Tat Marina as a rising star of the karaoke scene.
The Phnom Penh Post
Written by Cat Barton and Sam Rith
Friday, 27 March 2009
After surviving a brutal acid attack, former karaoke star now fights impunity.
"In today's Cambodia, the God of Impunity reigns side by side with the King of Corruption," said then-King Norodom Sihanouk in 1999. A decade later, Cat Barton and Sam Rith see if Sihanouk's assessment still holds.
TAT Marina was beaten unconscious by the bodyguards before the well-heeled, middle-aged woman poured five litres of nitric acid onto her face. Brought to by the pain, the teenage girl flailed around in agony on the market floor, in full view of dozens of horrified onlookers, as the caustic liquid melted her skin, liquefied her flesh, burned off her ears, blinded her eyes and washed away her young, beautiful face.
"When those people did that to me, they took my life away, made me live in hell, I survived but something died [that day]... that's how I feel - I am alive but something of me died," Tat Marina said Tuesday by phone from the United States, where she now lives as a political refugee.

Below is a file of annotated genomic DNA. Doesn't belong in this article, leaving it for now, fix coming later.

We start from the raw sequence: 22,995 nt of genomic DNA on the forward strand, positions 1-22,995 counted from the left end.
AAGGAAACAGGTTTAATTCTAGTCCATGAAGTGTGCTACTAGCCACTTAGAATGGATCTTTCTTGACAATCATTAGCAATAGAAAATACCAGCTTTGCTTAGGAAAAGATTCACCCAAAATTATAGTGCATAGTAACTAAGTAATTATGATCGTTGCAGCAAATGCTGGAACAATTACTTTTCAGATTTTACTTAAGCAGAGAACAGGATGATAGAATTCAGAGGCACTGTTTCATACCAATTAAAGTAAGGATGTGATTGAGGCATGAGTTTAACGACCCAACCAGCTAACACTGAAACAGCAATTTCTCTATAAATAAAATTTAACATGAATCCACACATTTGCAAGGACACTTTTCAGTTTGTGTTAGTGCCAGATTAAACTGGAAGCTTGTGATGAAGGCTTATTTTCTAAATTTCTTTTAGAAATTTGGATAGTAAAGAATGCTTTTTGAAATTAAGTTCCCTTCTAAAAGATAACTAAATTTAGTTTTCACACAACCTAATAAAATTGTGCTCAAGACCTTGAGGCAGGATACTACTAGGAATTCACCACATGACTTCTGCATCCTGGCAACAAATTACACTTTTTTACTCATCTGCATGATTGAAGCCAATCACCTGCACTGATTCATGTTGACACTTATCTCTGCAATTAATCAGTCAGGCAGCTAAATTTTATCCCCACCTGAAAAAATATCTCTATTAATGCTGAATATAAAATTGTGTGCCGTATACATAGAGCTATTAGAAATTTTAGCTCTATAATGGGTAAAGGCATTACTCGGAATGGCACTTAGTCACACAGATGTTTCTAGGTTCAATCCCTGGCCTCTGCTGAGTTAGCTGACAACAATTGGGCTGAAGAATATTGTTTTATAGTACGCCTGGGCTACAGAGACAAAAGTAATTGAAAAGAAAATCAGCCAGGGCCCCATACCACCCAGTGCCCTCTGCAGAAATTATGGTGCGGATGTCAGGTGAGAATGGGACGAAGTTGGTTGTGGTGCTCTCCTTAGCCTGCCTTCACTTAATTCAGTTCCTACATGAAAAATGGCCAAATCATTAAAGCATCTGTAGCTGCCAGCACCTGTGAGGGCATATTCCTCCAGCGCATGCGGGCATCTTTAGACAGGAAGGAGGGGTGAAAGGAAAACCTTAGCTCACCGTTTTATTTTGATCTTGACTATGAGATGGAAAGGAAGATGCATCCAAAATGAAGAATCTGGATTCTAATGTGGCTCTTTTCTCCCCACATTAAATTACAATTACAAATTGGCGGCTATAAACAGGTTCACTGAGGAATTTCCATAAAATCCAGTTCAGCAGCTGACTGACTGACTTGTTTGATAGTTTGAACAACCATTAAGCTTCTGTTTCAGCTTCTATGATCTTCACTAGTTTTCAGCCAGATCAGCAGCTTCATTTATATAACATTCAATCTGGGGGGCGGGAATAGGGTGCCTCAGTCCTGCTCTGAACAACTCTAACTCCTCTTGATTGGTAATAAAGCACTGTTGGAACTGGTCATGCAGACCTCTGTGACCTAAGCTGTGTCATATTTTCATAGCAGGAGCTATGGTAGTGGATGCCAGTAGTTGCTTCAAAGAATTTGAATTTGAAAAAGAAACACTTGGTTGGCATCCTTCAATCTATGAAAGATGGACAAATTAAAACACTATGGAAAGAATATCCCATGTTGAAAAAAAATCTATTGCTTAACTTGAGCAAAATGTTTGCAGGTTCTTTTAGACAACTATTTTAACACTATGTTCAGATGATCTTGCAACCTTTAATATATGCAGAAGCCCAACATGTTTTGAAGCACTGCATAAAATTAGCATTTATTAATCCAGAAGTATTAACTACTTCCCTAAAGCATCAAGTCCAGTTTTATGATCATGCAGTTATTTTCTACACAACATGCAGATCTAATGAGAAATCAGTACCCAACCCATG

Ten years after the brutal, broad-daylight attack, Tat Marina's story remains still another of Cambodia's examples of impunity. The alleged perpetrator, Khoun Sophal, wife of Marina's then-lover, the high-ranking minister Svay Sitha, has never even been questioned by police, despite having an outstanding arrest warrant against her. Svay Sitha himself has been promoted to secretary of state at the Council of Ministers.
"I just want them to pay for what they've done. It would be a warning to other people: Do not hurt other people. They took my life away, took my future away.... I know how it feels and I don't want anyone else to feel like me now," Tat Marina said.
Like many other victims of crimes by high-ranking officials, Tat Marina has never been able to seek justice in the Cambodian courts. But a new film titled Finding Face, by filmmakers Skye Fitzgerald and Patti Duncan, seeks to give Tat Marina a voice within the court of public opinion.
"This family has been living under the spectre of injustice and threats for nearly a decade now. It's time they had a chance to exercise their fundamental right to free speech," Fitzgerald said via email, explaining why he decided to make the film.